of doing this, they told us what was happening, so that in the evenings we
would take the books back to our hotel for safekeeping.

For the first time, [at the 2002 Book Fair], there was also an Internet café,
although Cubans are normally not permitted to enter this area. Upon closer
scrutiny, it turned out that only foreigners were allowed to use the Internet
café after showing their passport and paying in dollars. You could buy [cards]
allowing a certain number of minutes of Internet access. Two additional cards
bought for Cuban colleagues, with whom we hoped to keep in touch after the Fair
by Web Mail, turned out to be bad investments, since the access codes were
canceled as soon as the Book Fair ended. It is not a coincidence that during the
trials of writers, [librarians] and journalists last spring, which ended with
the majority of them receiving sentences of over 15 years..., the Internet
was branded as a “diversionist instrument of imperialism".

The 13th Havana Book Fair is now being held from February 5-15. At this Fair
the main theme is German culture... [The German government had previously
agreed to finance the event]. But then in March 2003 the country-wide raids
against dissidents started, followed by circus-like trials with their draconian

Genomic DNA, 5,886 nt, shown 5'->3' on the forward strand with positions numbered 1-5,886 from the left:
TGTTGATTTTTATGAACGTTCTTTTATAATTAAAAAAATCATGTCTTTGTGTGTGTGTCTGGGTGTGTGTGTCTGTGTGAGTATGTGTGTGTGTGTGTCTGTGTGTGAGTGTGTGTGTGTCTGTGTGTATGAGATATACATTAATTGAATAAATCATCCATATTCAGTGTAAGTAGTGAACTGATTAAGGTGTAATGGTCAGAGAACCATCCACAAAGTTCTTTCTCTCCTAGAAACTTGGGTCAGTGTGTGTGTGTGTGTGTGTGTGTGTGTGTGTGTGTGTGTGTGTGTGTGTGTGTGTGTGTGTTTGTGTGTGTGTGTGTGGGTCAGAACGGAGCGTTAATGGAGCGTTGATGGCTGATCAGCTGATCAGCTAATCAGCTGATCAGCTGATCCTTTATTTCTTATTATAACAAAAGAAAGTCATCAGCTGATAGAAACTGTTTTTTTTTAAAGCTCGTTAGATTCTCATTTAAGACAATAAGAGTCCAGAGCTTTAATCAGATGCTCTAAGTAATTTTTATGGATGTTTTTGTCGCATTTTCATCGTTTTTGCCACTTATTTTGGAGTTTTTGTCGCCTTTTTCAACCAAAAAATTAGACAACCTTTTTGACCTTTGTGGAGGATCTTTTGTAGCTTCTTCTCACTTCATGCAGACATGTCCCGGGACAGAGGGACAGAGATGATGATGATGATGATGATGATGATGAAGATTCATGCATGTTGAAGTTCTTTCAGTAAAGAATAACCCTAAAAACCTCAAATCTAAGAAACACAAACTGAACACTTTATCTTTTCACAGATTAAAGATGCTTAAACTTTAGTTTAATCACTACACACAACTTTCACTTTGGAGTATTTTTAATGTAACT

sentences. When protests erupted among many normally Cuba-friendly, Western
European intellectuals, these complaints were rejected as "submission to US
imperialism" and "complicity with the Iraq aggressor". Due to this affair, in
mid-August the German Foreign Office canceled official German participation in this
year’s Book Fair. However, it allowed all publishing houses to participate in
the Fair....

Two German participants... were singled out for praise at the Fair's opening
ceremony this year; they were called "real dissidents” by Iroel Sánchez, the
boss of the Cuban Institute of Books, since they are opposed to official German
government policy. In contrast, said Mr. Sánchez, the dissidents in Cuba are
manipulated and promoted by the North American press. One day later, the
Minister of Culture, Abel Prieto, praised the "culture of resistance" of the German
representatives.... He declined to talk about the resistance in his own
country. Nor did he speak about Cuban dissidents during an earlier Fair meeting
when he was presented with a petition from the PEN writers’ club calling for the
release of arrested Cuban writers. He said these authors were “not real
writers”, therefore it was not the business of PEN.

Because of these developments and because of the fact that it is not possible
to make arrangements with colleagues in Cuban publishing houses, since they
have no decision-making power, many German publishers did not attend the Havana
Book Fair this year. Nevertheless, we still favor an active cultural exchange
with Cuba.

None of us would probably be pleased to be called a “dissident” by a Cuban
government official who justifies the suppression of dissidents in his own